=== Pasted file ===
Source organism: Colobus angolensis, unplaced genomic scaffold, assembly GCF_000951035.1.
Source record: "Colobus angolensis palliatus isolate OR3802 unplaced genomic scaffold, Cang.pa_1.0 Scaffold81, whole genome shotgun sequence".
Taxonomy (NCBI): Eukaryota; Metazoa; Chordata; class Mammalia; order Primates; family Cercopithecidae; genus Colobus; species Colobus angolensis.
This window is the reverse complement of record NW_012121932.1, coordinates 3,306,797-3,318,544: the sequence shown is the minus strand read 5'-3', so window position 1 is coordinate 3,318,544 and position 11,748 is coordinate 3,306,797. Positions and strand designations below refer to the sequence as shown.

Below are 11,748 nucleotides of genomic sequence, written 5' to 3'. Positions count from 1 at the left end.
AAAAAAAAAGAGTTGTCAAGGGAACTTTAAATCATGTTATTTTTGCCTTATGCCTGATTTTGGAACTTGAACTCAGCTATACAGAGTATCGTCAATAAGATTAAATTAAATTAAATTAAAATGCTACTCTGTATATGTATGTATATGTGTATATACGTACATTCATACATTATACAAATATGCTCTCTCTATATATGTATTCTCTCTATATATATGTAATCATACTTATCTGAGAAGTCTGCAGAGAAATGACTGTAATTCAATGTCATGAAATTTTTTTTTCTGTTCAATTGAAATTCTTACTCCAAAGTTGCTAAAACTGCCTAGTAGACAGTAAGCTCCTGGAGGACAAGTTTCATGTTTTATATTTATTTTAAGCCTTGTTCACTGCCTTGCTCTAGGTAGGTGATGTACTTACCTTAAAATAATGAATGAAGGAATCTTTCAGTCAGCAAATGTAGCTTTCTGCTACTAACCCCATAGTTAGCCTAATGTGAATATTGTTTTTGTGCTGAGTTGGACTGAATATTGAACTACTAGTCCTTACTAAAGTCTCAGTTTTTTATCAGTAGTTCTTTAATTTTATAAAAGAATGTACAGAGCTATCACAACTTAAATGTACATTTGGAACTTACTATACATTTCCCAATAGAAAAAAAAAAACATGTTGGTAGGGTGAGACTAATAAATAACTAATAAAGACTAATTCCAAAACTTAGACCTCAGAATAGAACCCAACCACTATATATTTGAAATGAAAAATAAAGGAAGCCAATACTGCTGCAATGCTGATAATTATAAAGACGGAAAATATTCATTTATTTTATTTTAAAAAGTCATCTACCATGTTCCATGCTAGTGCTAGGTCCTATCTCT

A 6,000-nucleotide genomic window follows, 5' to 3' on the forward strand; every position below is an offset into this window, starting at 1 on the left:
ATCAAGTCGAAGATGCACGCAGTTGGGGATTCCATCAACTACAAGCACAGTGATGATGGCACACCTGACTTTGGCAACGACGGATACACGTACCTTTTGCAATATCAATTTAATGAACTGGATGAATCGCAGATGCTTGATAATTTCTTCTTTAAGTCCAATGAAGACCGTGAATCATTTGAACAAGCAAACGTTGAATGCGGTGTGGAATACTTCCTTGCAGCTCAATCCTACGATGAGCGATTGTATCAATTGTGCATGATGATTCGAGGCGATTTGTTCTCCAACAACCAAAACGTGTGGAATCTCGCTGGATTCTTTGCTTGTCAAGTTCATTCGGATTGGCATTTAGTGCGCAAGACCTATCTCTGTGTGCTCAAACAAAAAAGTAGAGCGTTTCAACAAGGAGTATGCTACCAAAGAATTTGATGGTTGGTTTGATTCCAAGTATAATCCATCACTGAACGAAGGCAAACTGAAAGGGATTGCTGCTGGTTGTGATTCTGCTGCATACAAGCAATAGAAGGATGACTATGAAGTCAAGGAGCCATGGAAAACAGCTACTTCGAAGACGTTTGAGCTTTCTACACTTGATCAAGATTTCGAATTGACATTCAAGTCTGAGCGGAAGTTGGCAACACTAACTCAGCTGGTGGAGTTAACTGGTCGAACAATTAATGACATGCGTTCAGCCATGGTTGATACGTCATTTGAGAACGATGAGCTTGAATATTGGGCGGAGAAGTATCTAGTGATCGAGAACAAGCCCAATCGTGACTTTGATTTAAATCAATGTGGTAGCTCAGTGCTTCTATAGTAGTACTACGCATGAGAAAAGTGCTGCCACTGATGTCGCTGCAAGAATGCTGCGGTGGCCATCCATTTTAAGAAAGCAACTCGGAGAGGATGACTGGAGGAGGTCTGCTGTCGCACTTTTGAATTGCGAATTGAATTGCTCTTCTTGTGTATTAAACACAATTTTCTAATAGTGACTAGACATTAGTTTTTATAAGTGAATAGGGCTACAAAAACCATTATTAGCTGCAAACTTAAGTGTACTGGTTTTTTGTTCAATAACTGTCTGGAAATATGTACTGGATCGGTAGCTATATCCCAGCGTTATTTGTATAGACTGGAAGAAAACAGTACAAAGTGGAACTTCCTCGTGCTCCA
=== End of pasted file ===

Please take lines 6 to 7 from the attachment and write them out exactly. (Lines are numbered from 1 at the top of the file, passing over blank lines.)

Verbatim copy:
AAAAAAAAAGAGTTGTCAAGGGAACTTTAAATCATGTTATTTTTGCCTTATGCCTGATTTTGGAACTTGAACTCAGCTATACAGAGTATCGTCAATAAGATTAAATTAAATTAAATTAAAATGCTACTCTGTATATGTATGTATATGTGTATATACGTACATTCATACATTATACAAATATGCTCTCTCTATATATGTATTCTCTCTATATATATGTAATCATACTTATCTGAGAAGTCTGCAGAGAAATGACTGTAATTCAATGTCATGAAATTTTTTTTTCTGTTCAATTGAAATTCTTACTCCAAAGTTGCTAAAACTGCCTAGTAGACAGTAAGCTCCTGGAGGACAAGTTTCATGTTTTATATTTATTTTAAGCCTTGTTCACTGCCTTGCTCTAGGTAGGTGATGTACTTACCTTAAAATAATGAATGAAGGAATCTTTCAGTCAGCAAATGTAGCTTTCTGCTACTAACCCCATAGTTAGCCTAATGTGAATATTGTTTTTGTGCTGAGTTGGACTGAATATTGAACTACTAGTCCTTACTAAAGTCTCAGTTTTTTATCAGTAGTTCTTTAATTTTATAAAAGAATGTACAGAGCTATCACAACTTAAATGTACATTTGGAACTTACTATACATTTCCCAATAGAAAAAAAAAAACATGTTGGTAGGGTGAGACTAATAAATAACTAATAAAGACTAATTCCAAAACTTAGACCTCAGAATAGAACCCAACCACTATATATTTGAAATGAAAAATAAAGGAAGCCAATACTGCTGCAATGCTGATAATTATAAAGACGGAAAATATTCATTTATTTTATTTTAAAAAGTCATCTACCATGTTCCATGCTAGTGCTAGGTCCTATCTCT

A 6,000-nucleotide genomic window follows, 5' to 3' on the forward strand; every position below is an offset into this window, starting at 1 on the left: